CHŌSHA’S RETURNING TO MOUNTAINS

When you see a mountain
why must you climb it
with your eyes.
When you hear
a mighty river why
must you ford it
with your ears,
when you feel the earth
why must you touch
it with your feet?
Are you
not the mountain
does the river run
through you, as you
run through it, are
you not the earth?

A reflection on Case 16 of the Shobogenzo (Dogen’s True Dharma Eye) koans.

BALLET OF THE GODS

Once they pierced your heels
to hobble you, bound up
feet and ankles to lash
you to the earth, there weren’t
angels then, no wings, just the pain
of toes crushed inward,
the silent agony of motion,
a cruel joke played by gods
starved for entertainment.
But Terpsichore, hearing
Erato’s song, set them free
brought them to a pointe,
allowed them to take wingless
flight, and toes became a platform
from which their joy rose up
spinning, whirling, slashing
until even the most jaded
of the gods fell silent in awe.

First Published in AGON Journal, Issue 0, 2021

NANSEN CUTS THE CAT 無門關 十四

Thirty blows of the stick
if right, thirty blows
if wrong, or Namsen’s sword
and a severed cat

a half to each
a whole to none

Be thankful you
didn’t argue about a man
for with a shoe
on the head, your feet
may touch the sky.

A reflection on Case 14 of the Mumonkan (Gateless Gate Koans)

RIVER

I know I should find a river
and just sit on its banks
and stare at the water flowing

I don’t have to step in it once
to know I couldn’t step in twice
if I wanted, so that problem’s solved.

And with dry feet, I can walk
along its banks with a bit more
jaunt in my step, which should

please the river, for I know that
it has long been watching me
as I frequently visit, and I would

like to think we are old friends,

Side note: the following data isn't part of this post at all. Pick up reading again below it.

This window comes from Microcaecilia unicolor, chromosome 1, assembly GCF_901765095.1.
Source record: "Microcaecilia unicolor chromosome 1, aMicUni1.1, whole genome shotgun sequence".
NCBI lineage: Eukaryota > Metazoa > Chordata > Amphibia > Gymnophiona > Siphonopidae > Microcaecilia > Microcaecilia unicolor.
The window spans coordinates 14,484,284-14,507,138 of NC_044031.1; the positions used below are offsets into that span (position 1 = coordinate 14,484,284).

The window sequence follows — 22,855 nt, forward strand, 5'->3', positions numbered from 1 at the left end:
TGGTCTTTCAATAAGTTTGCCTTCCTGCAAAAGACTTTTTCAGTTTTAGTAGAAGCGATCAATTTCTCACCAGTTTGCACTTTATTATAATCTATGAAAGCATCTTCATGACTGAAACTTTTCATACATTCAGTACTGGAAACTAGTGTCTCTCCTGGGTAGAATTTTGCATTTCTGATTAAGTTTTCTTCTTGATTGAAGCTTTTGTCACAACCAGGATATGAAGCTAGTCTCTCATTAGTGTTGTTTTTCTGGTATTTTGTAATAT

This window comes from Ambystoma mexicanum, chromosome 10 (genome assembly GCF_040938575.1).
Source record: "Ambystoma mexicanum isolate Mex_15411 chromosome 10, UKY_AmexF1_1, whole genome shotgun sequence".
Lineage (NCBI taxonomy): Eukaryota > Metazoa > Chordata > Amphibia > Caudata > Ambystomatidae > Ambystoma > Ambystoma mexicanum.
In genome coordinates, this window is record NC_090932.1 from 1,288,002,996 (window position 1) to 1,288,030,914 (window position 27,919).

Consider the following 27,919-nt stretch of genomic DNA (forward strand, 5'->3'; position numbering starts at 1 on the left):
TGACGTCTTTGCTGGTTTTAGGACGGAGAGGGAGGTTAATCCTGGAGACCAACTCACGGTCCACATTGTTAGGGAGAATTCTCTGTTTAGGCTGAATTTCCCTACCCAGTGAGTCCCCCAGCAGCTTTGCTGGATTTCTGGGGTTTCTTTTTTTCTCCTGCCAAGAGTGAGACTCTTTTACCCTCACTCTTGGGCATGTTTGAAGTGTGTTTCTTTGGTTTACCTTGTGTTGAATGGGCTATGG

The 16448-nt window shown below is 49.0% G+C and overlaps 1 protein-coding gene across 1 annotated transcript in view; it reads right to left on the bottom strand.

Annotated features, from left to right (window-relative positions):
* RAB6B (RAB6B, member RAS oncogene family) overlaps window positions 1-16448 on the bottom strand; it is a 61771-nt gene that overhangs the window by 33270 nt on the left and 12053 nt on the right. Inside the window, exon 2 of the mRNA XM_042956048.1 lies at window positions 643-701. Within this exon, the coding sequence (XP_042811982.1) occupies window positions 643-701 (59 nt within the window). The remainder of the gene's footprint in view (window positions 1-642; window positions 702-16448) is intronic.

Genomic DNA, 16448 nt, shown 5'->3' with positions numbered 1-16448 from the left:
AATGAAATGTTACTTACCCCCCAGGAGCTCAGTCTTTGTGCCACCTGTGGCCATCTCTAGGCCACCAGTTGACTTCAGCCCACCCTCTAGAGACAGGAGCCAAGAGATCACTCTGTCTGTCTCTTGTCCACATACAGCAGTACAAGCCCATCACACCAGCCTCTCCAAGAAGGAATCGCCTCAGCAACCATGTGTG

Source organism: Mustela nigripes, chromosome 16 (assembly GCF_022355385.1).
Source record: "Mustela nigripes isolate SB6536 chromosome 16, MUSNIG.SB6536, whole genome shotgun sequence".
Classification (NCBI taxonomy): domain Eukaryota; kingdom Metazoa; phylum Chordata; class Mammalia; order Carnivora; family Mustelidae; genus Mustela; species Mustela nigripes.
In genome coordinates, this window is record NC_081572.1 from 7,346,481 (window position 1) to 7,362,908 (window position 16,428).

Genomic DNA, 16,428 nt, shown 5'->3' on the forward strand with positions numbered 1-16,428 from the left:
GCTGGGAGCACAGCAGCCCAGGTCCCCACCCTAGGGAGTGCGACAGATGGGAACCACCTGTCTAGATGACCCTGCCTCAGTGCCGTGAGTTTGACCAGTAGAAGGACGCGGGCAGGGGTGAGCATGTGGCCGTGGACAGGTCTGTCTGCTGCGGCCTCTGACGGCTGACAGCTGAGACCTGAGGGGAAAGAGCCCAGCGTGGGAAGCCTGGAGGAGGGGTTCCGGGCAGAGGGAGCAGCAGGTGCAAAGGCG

at least that is what the lake
said during my last visit there.

WALKING

He walks slowly, with a stoop, born of time or knowledge of a world that has seeped away. He smiles, but you cannot tell if it is at the worm slowly crossing the sidewalk, or the young woman pulling on the leash of her far too large dog. He could walk this route with his eyes closed, has done so to prove a point, but he knows he might hit someone. That happens when his eyes are open, given his stoop. He has become a student of shoes, and in summer, of feet. He can tell a great deal about a person by her feet. He prefers women’s feet. They care and it shows. He’s amazed how calloused and dirty men’s feet often are, as if washing them was always going to be an afterthought. He knows the day is coming when he will no longer be able to walk. When that day comes, he hopes they will just put him in a pine box and not wrap him in a blanket and wheel him around, swabbing the drool from his chin. He was a baby once, and it wasn’t a pleasant experience that time either.

 

FINALLY FALLING

Outside the snow finally falls
and presses
the last fallen
Maple leaves
into the ground
free, for now
from the rake.

Outside the snow finally falls
and for a few hours
November is redeemed
and my shoes
are suddenly inadequate
even on the half
plowed road.

Outside the snow finally falls
and the full moon
accepts it’s obscurity
while the cat
stares longingly
out the window.

MASTER CRAFTSMAN

He waited patiently in the queue
until, after two and one half hours
he approached the battered metal counter.
The young, bored woman, chewing at her gum
asked the usual question, have you
looked hard for work this last week?
I stood in many lines, for hours on end
in my battered old shoes, that is
more work than you can imagine.
Each night I would soak my feet
for hours in the small sink
hoping the swelling would go down.
Each morning I would find another line
or two, if they moved quickly, but
at the end of each they would ask
the same question, what skills do you have
and I would tell them there are
few better than I at standing in lines,
and they would sheepishly smile
and thank me for my patience
and that is why, again this week,
I ask that you stamp my book
so I can stand in the other line
and wait patiently for my check
which I can take to the small bodega
waiting calmly in line to cash it
to buy what canned goods are on sale.
Then I will take my cans
and carefully line them up
on the kitchen counter, and marvel
at how patiently they stand in the queue.


First published in Pearl, Vol. 31, 2002